Urban Cinefile  
 The World of Film in Australia - on the Internet Updated Friday May 22, 2020 


In 1975 Belfast, Alistair Little (Mark Davison) is a 17 year old leader of a British loyalist Ulster Volunteer Force cell; he and his gang are given the go ahead to kill Jim Griffin (Gerard Jordan) a young Catholic shipyard worker who refuses to give up his job for a Protestant - as a reprisal and a warning. Jim's 11 year old brother Joe (Kevin O'Neill) watches the tragic event, which destroys the lives of the whole family. Some 30 years later a TV program has arranged a meeting between the grown up and conflicted Joe (James Nesbitt) and the tortured Alistair (Liam Neeson), to be broadcast live. But for the two men, this truth and reconciliation approach is a double edged sword. Alistair has spent 12 years in jail for the crime and Joe feels incapable of forgiveness.

Review by Andrew L. Urban:
Inspired by a true story, Five Minutes of Heaven touches on the deepest aspects of human nature, the complex emotional and psychological storms of guilt, revenge, forgiveness and redemption. We are taken back to the 70s in Northern Ireland when 'the troubles' were in full swing, neighbours killing each other, families torn apart, sectarian violence a way of life. As the grown up Alistair (Liam Neeson) reflects on that time in his youth, he articulates some highly relevant observations about the nature of groups that recruit members who then become morally blind. He recalls how he was 'lost to society' once he joined the group and how killing the enemy seemed unambiguously morally correct; he advocates that to combat Islamic extremists, every mosque in the world should warn its congregation not to join groups that are bent on violence. Perhaps the international Muslim hierarchy could take note.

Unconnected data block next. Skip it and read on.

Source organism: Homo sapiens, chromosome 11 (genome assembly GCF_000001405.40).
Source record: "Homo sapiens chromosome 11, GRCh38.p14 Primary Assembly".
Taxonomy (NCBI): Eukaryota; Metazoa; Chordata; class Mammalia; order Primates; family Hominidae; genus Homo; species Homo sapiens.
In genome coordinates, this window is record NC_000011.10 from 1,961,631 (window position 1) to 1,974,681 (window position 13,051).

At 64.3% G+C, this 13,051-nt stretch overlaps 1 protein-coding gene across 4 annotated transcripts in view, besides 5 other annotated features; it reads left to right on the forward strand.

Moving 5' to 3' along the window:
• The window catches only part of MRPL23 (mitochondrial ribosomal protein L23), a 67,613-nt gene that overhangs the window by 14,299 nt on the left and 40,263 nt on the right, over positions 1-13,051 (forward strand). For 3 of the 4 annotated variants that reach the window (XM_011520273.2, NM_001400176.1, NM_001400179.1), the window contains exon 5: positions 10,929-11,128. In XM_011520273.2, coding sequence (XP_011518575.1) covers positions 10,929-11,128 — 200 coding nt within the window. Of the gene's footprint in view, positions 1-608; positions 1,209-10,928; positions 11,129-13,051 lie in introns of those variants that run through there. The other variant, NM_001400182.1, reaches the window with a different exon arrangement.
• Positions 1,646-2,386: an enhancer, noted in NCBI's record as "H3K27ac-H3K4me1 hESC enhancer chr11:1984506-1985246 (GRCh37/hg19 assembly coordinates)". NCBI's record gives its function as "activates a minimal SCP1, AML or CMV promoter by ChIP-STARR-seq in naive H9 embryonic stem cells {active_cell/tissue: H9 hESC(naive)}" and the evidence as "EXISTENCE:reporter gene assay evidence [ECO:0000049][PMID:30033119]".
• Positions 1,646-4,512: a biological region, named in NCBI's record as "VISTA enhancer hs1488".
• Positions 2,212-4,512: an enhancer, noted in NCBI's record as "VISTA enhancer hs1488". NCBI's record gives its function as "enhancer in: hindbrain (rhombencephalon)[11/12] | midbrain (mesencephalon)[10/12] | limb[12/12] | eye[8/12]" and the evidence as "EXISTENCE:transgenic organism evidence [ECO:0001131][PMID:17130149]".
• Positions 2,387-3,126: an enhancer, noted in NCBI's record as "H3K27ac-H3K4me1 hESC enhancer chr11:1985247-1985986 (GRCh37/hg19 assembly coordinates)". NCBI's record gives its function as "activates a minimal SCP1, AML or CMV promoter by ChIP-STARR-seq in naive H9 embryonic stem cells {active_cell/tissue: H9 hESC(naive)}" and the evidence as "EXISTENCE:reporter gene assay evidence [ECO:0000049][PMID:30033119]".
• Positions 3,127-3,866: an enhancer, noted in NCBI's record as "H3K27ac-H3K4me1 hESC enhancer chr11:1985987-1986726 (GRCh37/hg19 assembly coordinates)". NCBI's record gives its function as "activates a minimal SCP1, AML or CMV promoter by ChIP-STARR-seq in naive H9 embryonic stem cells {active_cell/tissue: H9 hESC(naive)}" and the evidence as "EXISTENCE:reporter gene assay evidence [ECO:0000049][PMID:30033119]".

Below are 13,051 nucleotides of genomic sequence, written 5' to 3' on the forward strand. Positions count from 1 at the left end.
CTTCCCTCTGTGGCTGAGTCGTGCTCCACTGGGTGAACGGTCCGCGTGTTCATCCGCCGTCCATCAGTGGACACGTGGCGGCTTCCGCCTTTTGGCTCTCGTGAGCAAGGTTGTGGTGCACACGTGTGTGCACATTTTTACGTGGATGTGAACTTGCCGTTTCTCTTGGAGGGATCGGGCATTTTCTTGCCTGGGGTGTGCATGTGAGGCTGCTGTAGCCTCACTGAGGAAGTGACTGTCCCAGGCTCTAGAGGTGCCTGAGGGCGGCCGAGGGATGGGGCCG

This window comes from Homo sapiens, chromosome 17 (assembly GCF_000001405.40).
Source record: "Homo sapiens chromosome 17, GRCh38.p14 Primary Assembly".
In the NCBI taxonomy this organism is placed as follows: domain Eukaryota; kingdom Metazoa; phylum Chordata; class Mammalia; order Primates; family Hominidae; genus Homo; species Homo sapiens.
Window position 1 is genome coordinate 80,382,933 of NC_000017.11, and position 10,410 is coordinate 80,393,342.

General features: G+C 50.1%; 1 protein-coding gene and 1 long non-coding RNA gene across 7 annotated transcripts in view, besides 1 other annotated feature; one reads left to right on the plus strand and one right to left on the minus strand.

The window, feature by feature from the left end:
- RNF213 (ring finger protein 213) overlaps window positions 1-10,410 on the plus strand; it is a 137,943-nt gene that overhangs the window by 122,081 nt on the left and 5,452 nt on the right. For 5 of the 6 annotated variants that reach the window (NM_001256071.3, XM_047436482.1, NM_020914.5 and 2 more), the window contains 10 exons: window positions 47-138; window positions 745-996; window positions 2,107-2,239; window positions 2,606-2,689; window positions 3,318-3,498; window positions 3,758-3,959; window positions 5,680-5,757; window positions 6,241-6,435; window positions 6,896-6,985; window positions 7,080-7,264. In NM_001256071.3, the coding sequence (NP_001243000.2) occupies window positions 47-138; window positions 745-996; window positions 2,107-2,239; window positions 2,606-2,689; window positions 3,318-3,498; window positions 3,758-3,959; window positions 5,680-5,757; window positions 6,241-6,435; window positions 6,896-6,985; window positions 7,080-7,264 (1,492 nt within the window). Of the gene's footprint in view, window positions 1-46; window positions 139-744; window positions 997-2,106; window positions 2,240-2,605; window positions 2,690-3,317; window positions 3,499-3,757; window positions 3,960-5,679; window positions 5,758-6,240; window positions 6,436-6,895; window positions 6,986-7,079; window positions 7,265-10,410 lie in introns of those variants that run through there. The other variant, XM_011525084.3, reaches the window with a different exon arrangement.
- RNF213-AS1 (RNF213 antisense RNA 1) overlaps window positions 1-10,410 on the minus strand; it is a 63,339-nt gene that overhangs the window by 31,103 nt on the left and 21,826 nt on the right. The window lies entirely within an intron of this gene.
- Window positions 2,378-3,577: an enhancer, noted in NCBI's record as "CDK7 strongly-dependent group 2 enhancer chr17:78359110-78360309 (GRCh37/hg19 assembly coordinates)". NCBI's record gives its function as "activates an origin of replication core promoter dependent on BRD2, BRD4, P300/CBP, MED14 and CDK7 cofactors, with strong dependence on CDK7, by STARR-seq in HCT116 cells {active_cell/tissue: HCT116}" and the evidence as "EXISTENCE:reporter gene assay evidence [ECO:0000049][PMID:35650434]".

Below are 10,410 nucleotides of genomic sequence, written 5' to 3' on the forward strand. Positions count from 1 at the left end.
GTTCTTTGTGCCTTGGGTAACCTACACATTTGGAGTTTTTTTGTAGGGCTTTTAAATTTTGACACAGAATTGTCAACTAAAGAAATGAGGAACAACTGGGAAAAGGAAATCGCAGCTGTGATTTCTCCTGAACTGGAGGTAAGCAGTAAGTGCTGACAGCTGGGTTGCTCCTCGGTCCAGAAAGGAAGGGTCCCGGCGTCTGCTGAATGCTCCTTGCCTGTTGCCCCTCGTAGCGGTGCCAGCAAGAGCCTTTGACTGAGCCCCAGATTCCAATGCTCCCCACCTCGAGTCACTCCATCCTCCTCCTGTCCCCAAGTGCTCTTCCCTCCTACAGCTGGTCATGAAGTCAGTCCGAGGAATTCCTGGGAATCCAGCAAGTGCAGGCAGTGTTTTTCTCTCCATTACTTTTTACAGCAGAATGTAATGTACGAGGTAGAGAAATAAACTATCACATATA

The film gathers momentum as director Oliver Hirschbiegel (of Downfall fame) takes us through the preparations for an execution of the killing, and then intercuts between the two adults - the killer Alistair and the victim's brother Joe (James Nesbitt) - 33 years later as each prepares for a face to face meeting on camera for a TV program. This device allows us inside the characters' hearts and minds, as the tension mounts. But there's a twist and the story takes flight in a new direction.

Liam Neeson is satisfyingly complex in a still and restrained performance as Alistair, the haunted man who has only paid his dues to society with a prison term and his ongoing work as a counsellor to prisoners; his debts to his victim's family is seemingly a permanent marker on his soul.

James Nesbitt's Joe is more emotionally fragile, at least on the outside, as he struggles to live on a daily basis with witnessing his brother's assassination, and the subsequent condemnation and guilt that his mother heaps on him afterwards. 'You could have done something,' she screams; which of course is a dagger in his heart, even though it isn't true.